Digging into George Soros’ theory of reflexivity reveals what’s happening to Bitcoin right now.
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2020’s coming to an end and it seems clear that it’ll be one of the most chaotic years in history when all is said and done. For Bitcoin, however, it just might be the best yet. As Bitcoin rose above $18,000 this morning, I found myself wondering yet again: “why exactly is this time different?”
Yes, institutional adoption is at an all-time high as I’ve pointed out primarily on NBX’s blog here. Still, as Bitcoin and the overall crypto market continue to grow, numerous critics have also resurfaced with same arguments that were most prominent in 2017. “Bitcoin’s merely a bubble.” “It’s too risky to be taken seriously.” These ideas and more are still driving the cases of those who refuse to believe in its rise.
Yet, are things really the same this time?
Consensus would say, no. If you take all of the leading opinions on Bitcoin in 2020, including Raoul Pal’s, Anthony Pompliano’s, Robert Breedlove’s, Jeff Booth’s, and several from outside of the space such as: Mike McGlone, Paul Tudor Jones, and Stanley Druckenmiller, then you get one overarching conclusion. This time, Bitcoin’s being valued fundamentally differently, especially by institutional investors.
For the first time in history, it’s being treated as what it’s always been. Digital gold.
If you’re not familiar with the term, just think “a digital currency with a supply that’s limited forever.” There will only ever be 21 million bitcoins and that can’t ever change because Bitcoin’s code forbids such a change. Since that’s true, it’s the first “digitally scarce” asset ever. While these facts have been shared since its inception, it’s taken 10+ years for institutional capital to expect them. This might seem like a long time for Bitcoin’s fundamental value to begin to be widely accepted, but in reality, it isn’t.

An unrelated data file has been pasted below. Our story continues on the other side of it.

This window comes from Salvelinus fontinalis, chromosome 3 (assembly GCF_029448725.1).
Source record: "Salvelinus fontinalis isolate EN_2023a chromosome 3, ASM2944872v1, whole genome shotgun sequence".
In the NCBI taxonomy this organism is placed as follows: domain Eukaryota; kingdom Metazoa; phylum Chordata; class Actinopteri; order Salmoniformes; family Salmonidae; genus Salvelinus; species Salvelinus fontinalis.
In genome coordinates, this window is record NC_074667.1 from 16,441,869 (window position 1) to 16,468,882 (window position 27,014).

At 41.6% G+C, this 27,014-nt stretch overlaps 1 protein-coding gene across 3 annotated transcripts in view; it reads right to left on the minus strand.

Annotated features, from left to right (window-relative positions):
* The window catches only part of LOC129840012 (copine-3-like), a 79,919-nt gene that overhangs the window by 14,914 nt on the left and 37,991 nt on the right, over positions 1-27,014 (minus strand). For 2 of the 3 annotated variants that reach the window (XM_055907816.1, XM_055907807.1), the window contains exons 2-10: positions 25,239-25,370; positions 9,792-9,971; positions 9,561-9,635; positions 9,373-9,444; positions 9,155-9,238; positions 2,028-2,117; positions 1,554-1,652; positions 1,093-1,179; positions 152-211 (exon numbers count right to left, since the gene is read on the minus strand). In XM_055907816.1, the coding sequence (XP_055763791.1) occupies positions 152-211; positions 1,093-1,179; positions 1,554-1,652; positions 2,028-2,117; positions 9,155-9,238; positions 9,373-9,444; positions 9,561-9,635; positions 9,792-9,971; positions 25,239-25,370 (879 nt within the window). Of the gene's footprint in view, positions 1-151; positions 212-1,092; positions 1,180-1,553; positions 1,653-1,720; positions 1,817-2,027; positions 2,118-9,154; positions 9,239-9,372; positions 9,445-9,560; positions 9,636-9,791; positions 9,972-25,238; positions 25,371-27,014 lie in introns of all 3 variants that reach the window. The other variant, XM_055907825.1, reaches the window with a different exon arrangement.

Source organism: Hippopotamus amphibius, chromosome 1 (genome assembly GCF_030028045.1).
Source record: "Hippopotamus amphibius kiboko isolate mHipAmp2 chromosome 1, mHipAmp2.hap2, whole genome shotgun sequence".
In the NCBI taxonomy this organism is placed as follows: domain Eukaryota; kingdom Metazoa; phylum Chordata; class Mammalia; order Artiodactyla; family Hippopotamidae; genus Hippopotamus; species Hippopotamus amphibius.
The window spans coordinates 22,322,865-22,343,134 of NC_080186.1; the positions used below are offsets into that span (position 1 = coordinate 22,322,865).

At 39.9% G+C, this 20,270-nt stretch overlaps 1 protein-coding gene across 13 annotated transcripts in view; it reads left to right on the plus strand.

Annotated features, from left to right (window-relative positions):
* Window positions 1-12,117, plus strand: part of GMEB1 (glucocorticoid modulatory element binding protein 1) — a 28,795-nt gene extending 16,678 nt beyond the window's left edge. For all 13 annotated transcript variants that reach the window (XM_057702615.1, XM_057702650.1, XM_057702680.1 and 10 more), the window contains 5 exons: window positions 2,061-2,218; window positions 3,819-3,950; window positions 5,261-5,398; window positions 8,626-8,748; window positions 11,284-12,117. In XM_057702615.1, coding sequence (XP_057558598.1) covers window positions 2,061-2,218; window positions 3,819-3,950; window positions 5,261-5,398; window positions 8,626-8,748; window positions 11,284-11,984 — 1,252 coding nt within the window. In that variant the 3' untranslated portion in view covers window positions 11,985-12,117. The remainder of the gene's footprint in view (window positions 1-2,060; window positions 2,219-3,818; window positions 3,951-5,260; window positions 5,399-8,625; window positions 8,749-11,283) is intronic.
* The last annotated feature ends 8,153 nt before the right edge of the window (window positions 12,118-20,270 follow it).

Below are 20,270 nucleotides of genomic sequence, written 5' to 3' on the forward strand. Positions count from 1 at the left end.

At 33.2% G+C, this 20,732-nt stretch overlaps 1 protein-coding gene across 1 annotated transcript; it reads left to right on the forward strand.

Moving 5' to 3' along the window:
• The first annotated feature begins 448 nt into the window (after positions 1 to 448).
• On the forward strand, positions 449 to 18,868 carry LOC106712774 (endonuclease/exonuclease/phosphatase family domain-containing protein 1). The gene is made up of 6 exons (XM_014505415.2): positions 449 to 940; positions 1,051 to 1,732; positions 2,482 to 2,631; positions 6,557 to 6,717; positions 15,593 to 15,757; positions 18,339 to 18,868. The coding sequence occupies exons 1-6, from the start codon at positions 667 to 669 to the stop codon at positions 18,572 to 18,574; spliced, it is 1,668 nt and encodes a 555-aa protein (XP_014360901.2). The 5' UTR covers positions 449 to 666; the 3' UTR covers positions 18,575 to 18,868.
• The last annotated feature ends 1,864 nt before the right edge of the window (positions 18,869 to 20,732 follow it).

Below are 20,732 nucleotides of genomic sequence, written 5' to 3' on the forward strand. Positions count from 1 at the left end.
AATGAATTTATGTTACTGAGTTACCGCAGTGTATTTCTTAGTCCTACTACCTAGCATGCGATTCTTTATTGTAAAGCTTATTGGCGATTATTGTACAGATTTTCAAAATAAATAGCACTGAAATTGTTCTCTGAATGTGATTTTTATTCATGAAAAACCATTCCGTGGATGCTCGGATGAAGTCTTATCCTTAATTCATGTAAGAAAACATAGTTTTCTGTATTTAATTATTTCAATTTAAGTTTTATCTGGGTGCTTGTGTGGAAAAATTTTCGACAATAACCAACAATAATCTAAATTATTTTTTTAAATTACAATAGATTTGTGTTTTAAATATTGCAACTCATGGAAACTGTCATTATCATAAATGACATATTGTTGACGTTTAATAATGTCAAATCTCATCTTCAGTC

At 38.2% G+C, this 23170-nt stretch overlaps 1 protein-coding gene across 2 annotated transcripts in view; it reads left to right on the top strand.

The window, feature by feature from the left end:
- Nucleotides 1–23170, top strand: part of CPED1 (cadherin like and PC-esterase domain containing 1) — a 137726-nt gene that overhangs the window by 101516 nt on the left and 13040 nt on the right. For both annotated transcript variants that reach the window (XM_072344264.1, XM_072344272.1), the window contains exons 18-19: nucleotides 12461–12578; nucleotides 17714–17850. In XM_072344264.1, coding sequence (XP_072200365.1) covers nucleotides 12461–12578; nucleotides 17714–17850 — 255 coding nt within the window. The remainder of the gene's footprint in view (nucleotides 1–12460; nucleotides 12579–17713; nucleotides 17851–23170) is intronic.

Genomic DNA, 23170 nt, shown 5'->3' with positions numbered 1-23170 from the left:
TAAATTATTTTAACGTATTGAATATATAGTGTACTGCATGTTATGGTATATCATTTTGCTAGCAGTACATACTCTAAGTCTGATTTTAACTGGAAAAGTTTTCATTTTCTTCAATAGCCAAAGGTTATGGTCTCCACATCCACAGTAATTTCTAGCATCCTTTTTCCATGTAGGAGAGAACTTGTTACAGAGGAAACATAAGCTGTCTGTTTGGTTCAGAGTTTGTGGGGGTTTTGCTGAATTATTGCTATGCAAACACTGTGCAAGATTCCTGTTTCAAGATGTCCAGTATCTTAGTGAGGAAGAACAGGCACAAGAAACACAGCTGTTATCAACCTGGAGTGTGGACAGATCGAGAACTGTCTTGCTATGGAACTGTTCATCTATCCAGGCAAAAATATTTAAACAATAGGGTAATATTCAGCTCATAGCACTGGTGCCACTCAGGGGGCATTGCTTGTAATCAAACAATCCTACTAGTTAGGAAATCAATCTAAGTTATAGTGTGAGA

It means that all sorts of high net-worth individuals and companies have been watching Bitcoin, maybe even since it first launched and tracking key metrics like its correlation with other markets as well as its historical volatility. In doing so, what they seem to have concluded is that now is the time to truly test the waters. To quote Raoul Pal, with this new wave of adoption, Bitcoin’s creating “a Soros-style reflective loop of which we’ve never seen before.”
Unpacking this statement fully calls for another dedicated discussion, which will come in my first newsletter post. If you’re interested in that, head here, subscribe, and be the first to dig into the theory of “absolute reflexivity.” Until then, suffice it to say for now that what Pal means is that Bitcoin will continue in a cycle in which adoption is driven by institutions (and people) realizing its fundamentals, which will raise its market cap and price, and will in turn, cause more investors to dive in. If you consider this process as a cycle in which all of the variables push each other up, then you’ve already got the absolute basics of why Bitcoin is now creating a “Soros-style reflective loop.”
Simultaneously, you now understand what’s driving people to it en-masse as 2020 comes to a close. If that’s not enough for you to dig further into Bitcoin yourself, I don’t blame you. It took me a year to fully dive in, which is precisely why I get what it’s like to be a newcomer. With that in mind, I aim to continue my efforts to educate the world about both Bitcoin and the crypto space at-large. Stick around here for posts on all things crypto or if you prefer your content by email, head to the newsletter.
Disclaimer: As a reminder, nothing that I post is direct financial advice. Always do your own research and consider my content as one student sharing his journey through crypto with as many others as he can.
Why Bitcoin Continues to Rise was originally published in The Capital on Medium, where people are continuing the conversation by highlighting and responding to this story.
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